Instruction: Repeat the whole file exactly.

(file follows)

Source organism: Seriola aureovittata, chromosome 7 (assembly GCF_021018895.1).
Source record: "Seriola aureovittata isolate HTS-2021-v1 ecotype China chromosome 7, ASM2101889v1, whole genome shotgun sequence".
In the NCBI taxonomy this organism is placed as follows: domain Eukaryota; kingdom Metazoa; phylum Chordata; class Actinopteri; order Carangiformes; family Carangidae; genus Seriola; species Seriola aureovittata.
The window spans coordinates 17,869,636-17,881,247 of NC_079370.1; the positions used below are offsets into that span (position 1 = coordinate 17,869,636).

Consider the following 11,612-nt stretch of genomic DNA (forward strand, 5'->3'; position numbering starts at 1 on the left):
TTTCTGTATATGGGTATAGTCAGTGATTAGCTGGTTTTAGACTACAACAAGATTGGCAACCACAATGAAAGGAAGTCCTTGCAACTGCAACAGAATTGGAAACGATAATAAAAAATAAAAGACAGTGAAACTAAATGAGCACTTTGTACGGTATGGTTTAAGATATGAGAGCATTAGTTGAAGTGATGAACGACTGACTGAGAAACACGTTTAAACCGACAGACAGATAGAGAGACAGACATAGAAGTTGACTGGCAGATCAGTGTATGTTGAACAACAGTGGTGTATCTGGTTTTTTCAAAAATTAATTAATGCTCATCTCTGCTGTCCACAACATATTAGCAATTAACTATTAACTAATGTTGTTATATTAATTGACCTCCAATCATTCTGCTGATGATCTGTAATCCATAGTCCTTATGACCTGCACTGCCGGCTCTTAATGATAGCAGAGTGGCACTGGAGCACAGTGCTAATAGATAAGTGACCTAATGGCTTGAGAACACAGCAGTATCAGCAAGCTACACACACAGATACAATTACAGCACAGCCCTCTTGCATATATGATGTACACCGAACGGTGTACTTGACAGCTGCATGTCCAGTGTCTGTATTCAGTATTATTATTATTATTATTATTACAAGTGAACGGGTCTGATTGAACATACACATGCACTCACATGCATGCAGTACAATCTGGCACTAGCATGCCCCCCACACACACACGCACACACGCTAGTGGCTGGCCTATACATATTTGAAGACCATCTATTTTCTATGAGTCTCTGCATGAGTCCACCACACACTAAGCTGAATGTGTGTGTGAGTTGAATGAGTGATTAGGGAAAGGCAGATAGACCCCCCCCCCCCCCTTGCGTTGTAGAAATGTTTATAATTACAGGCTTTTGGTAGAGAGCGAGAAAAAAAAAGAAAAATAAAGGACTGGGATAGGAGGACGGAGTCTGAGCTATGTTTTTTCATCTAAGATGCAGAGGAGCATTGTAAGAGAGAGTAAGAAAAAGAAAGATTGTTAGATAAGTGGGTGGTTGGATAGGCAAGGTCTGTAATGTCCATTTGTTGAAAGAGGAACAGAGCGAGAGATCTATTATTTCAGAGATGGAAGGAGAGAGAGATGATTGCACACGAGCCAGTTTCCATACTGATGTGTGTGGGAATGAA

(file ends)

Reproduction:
Source organism: Seriola aureovittata, chromosome 7 (assembly GCF_021018895.1).
Source record: "Seriola aureovittata isolate HTS-2021-v1 ecotype China chromosome 7, ASM2101889v1, whole genome shotgun sequence".
In the NCBI taxonomy this organism is placed as follows: domain Eukaryota; kingdom Metazoa; phylum Chordata; class Actinopteri; order Carangiformes; family Carangidae; genus Seriola; species Seriola aureovittata.
The window spans coordinates 17,869,636-17,881,247 of NC_079370.1; the positions used below are offsets into that span (position 1 = coordinate 17,869,636).

Consider the following 11,612-nt stretch of genomic DNA (forward strand, 5'->3'; position numbering starts at 1 on the left):
TTTCTGTATATGGGTATAGTCAGTGATTAGCTGGTTTTAGACTACAACAAGATTGGCAACCACAATGAAAGGAAGTCCTTGCAACTGCAACAGAATTGGAAACGATAATAAAAAATAAAAGACAGTGAAACTAAATGAGCACTTTGTACGGTATGGTTTAAGATATGAGAGCATTAGTTGAAGTGATGAACGACTGACTGAGAAACACGTTTAAACCGACAGACAGATAGAGAGACAGACATAGAAGTTGACTGGCAGATCAGTGTATGTTGAACAACAGTGGTGTATCTGGTTTTTTCAAAAATTAATTAATGCTCATCTCTGCTGTCCACAACATATTAGCAATTAACTATTAACTAATGTTGTTATATTAATTGACCTCCAATCATTCTGCTGATGATCTGTAATCCATAGTCCTTATGACCTGCACTGCCGGCTCTTAATGATAGCAGAGTGGCACTGGAGCACAGTGCTAATAGATAAGTGACCTAATGGCTTGAGAACACAGCAGTATCAGCAAGCTACACACACAGATACAATTACAGCACAGCCCTCTTGCATATATGATGTACACCGAACGGTGTACTTGACAGCTGCATGTCCAGTGTCTGTATTCAGTATTATTATTATTATTATTATTACAAGTGAACGGGTCTGATTGAACATACACATGCACTCACATGCATGCAGTACAATCTGGCACTAGCATGCCCCCCACACACACACGCACACACGCTAGTGGCTGGCCTATACATATTTGAAGACCATCTATTTTCTATGAGTCTCTGCATGAGTCCACCACACACTAAGCTGAATGTGTGTGTGAGTTGAATGAGTGATTAGGGAAAGGCAGATAGACCCCCCCCCCCCCCTTGCGTTGTAGAAATGTTTATAATTACAGGCTTTTGGTAGAGAGCGAGAAAAAAAAAGAAAAATAAAGGACTGGGATAGGAGGACGGAGTCTGAGCTATGTTTTTTCATCTAAGATGCAGAGGAGCATTGTAAGAGAGAGTAAGAAAAAGAAAGATTGTTAGATAAGTGGGTGGTTGGATAGGCAAGGTCTGTAATGTCCATTTGTTGAAAGAGGAACAGAGCGAGAGATCTATTATTTCAGAGATGGAAGGAGAGAGAGATGATTGCACACGAGCCAGTTTCCATACTGATGTGTGTGGGAATGAA